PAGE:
How we think about large drawdowns
Worthwhile investment managers do not get paid for accommodating the moment by moment desires of investors. Those who try to satisfy every investor’s wants do not make it through more than one or two cycles. Over the past few years, we have heard innumerable commentators, journalists, and everyday investors compare quarterly or annual returns for nearly every type of asset class/style to the S&P 500. After 2018 they said “[that] fund was down by 10% but the S&P was down by less.” In January they said, “the S&P was up by over 30 percent for 2019; [x] fund trailed by 20!” The explicit inference of this commentary—that the S&P 500 index has been and forever will be better than essentially all investment managers—has created major vulnerabilities and fragilities in the system.
Many who are first shall be last, and the last first[i]
When things are not going well, and even when they are at times just okay, it is important to take a step back and pinpoint what we are doing well. We need to remind ourselves that momentary appearances in markets are frequently deceiving to the untrained eye. Attractive payoff profiles where, for example, we risk one to make ten can have long stretches that give off the appearance of poor performance. But, when one really understands what is going on, they know what is coming. In these regimes (periods) we must be patient and prudently manage risk. We must resist the pressures and temptations to move to recent high-flying securities that have ostensibly made others rich. Those who do not maintain sobriety only set themselves up for problems later.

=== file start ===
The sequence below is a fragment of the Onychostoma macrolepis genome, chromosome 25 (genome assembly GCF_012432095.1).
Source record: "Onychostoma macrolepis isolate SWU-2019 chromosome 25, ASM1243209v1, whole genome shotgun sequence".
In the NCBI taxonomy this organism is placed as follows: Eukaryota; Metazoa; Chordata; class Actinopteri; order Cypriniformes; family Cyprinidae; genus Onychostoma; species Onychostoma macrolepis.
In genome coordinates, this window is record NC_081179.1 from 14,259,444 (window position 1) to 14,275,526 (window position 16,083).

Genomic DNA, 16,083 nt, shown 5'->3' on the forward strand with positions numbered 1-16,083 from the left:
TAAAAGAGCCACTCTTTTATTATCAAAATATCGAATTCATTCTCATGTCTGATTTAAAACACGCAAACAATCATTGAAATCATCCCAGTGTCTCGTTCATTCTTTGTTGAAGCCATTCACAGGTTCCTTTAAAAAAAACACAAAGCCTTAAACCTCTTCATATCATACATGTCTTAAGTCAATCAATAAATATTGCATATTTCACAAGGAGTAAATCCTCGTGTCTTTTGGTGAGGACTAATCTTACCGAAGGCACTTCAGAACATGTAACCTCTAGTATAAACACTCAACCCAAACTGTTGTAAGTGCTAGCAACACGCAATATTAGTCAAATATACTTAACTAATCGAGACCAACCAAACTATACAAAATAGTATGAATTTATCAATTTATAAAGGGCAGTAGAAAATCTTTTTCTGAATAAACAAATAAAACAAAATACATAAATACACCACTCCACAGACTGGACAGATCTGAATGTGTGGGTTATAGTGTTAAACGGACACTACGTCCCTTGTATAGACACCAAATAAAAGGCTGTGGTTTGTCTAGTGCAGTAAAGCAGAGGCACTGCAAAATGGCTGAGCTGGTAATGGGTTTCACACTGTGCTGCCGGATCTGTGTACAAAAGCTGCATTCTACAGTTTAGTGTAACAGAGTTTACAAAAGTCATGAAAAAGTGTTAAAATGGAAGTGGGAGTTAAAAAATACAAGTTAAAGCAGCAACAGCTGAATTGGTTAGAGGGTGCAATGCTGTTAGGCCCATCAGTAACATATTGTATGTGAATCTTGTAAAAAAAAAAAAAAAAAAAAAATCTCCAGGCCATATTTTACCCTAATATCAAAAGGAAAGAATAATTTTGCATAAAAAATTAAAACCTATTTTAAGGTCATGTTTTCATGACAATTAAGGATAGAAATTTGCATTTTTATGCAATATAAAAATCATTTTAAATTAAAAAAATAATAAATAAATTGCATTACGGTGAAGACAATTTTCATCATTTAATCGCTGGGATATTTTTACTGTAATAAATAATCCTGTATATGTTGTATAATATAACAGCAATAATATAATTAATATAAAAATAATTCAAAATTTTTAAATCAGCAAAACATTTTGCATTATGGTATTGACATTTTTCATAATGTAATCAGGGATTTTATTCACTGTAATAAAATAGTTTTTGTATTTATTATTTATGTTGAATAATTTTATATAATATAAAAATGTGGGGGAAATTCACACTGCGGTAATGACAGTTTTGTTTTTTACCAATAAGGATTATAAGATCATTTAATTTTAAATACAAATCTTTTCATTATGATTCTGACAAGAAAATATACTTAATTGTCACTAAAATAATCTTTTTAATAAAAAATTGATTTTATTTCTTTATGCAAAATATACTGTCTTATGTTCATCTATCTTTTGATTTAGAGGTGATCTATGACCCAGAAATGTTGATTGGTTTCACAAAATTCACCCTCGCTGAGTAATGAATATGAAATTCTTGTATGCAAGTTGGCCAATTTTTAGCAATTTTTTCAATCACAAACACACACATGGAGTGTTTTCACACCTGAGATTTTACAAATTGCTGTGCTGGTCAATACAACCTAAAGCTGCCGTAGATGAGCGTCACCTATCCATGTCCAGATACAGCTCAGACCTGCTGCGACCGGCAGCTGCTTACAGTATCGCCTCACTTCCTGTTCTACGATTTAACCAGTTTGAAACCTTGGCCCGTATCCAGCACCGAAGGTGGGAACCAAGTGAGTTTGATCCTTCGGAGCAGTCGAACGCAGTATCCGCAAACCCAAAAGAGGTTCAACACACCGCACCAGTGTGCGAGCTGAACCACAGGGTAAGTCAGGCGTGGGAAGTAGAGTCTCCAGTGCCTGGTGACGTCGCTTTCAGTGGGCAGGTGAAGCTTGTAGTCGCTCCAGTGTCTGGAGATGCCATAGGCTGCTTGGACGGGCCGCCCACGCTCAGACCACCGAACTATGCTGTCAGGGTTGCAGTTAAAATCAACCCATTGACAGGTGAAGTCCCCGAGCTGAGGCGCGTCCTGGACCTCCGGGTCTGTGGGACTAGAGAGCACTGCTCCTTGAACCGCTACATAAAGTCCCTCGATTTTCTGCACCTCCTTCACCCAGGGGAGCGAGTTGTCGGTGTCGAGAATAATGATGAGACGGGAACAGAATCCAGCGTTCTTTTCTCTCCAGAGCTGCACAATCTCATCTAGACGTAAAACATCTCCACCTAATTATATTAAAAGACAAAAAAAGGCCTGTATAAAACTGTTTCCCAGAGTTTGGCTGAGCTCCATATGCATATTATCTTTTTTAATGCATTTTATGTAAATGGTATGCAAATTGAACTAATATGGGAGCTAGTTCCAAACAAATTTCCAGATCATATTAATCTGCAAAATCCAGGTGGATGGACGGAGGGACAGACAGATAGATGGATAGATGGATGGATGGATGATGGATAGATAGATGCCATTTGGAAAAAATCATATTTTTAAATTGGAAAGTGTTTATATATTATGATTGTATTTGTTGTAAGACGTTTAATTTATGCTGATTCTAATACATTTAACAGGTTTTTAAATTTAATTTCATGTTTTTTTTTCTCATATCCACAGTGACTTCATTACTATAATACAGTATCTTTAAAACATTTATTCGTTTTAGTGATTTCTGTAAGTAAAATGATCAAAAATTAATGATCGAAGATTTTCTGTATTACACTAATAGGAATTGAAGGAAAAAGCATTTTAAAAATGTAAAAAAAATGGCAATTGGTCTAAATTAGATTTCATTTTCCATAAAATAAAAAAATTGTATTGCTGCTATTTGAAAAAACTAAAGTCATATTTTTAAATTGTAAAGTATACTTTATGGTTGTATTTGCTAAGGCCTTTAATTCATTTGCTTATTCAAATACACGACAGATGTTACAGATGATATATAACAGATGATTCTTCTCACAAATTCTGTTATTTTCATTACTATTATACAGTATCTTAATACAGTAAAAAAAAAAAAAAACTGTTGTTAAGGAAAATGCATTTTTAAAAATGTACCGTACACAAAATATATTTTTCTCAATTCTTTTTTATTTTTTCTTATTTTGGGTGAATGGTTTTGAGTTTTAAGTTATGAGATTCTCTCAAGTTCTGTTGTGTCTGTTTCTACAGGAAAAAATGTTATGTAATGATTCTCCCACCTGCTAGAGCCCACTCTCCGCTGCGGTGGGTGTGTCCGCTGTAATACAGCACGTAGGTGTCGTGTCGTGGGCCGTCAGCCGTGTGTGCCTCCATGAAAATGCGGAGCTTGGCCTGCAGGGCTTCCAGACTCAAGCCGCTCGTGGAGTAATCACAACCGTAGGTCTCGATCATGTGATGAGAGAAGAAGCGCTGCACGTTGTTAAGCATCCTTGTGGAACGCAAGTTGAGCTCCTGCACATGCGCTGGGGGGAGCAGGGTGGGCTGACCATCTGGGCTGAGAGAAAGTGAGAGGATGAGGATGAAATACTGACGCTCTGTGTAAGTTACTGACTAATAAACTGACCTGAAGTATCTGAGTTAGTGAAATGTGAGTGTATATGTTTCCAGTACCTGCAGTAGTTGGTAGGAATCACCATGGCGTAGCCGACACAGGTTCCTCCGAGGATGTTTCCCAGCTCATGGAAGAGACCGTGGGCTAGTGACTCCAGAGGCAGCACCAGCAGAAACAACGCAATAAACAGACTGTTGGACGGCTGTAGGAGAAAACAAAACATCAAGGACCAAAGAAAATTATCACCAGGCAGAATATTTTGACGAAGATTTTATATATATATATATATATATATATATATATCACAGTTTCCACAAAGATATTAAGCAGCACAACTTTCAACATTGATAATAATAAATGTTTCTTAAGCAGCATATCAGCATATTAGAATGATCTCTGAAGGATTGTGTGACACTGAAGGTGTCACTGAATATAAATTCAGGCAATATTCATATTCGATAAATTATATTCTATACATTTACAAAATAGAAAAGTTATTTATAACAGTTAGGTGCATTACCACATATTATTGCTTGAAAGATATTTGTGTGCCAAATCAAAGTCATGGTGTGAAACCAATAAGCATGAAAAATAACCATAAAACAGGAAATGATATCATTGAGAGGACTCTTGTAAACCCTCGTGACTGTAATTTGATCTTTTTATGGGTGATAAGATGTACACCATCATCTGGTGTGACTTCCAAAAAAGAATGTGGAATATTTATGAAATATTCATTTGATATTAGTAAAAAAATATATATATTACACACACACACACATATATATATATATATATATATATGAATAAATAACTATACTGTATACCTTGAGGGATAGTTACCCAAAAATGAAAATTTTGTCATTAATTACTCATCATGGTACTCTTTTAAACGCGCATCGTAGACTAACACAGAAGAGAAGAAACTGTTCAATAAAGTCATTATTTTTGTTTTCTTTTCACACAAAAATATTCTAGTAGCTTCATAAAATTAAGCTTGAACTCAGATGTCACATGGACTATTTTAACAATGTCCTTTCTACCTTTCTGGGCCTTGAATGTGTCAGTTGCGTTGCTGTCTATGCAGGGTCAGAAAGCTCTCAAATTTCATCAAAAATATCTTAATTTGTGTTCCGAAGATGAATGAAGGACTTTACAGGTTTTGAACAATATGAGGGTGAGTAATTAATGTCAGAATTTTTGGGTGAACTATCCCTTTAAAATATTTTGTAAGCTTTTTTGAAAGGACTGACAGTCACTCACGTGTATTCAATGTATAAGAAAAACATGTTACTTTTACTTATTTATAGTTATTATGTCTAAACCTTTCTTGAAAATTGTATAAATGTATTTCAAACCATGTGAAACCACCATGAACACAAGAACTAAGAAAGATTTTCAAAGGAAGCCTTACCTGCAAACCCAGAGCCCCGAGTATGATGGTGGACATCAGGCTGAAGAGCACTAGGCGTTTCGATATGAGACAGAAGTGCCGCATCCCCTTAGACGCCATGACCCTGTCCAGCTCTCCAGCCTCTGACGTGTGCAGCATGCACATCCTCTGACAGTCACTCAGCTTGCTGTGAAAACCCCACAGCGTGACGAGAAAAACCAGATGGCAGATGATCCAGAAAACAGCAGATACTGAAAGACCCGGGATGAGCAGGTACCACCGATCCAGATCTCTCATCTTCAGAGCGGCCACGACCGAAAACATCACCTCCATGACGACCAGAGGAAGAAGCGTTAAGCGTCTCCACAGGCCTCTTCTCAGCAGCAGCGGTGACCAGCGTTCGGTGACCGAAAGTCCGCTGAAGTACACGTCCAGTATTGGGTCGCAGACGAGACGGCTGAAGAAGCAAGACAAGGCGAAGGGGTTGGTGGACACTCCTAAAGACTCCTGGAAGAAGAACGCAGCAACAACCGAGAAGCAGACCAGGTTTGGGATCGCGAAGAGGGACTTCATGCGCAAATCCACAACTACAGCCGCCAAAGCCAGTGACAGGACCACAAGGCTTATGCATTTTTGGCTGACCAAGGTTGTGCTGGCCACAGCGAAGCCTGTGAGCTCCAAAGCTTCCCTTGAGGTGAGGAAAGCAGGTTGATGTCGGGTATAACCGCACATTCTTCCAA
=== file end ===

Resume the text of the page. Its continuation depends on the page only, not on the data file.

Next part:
When things are going well, it is often a time to seize opportunity; to put our foot on the pedal, so to speak. In these periods, we must also look for areas where we can get improve our processes and execution in searching for antifragile payoff profiles. We believe we have entered this regime.
Markets do not provide predictable, normally distributed returns which can easily be modeled by anyone with a computer. One cannot assess the validity of an investment strategy or philosophy based solely (or even mostly) on recent returns. A counter example of something that is normally distributed is the time it takes to run a mile. Say we have two runners, each of whom ran one mile nearly every Saturday in 2019. For our purposes we will assume 50 runs. The first runner does not beat a 9 min/mile in any of the 50 attempts. We will not find him all the sudden beating runner number two, who ran a sub 5 min pace in each of 2019's 50 runs. You will also not find in a group of 100,000 runners, an outlier or two who run a two-minute mile. It is not possible. If something is not possible---if we can say that about a system---it is normally distributed.
People treat investing as something akin to the racing example above. They believe they can assess what is better based on a large enough sample size of recent results in the same way they can assess who the faster one-mile pacesetter would be given 50 runs. Even seemingly smart people (particularly Ph.D.'s, authors, journalists, financial advisors, and "data scientists") fall into this trap. They think being "data driven" is good across all domains, not realizing how useless that data will be in fat-tailed domains. They mistake backward-looking outcomes for probabilities, assuming the "runner" who has won most of the time will continue to do so. While this is usually true in normally distributed systems (running races), it is terribly misguided and dangerous in complex, nonlinear systems (markets).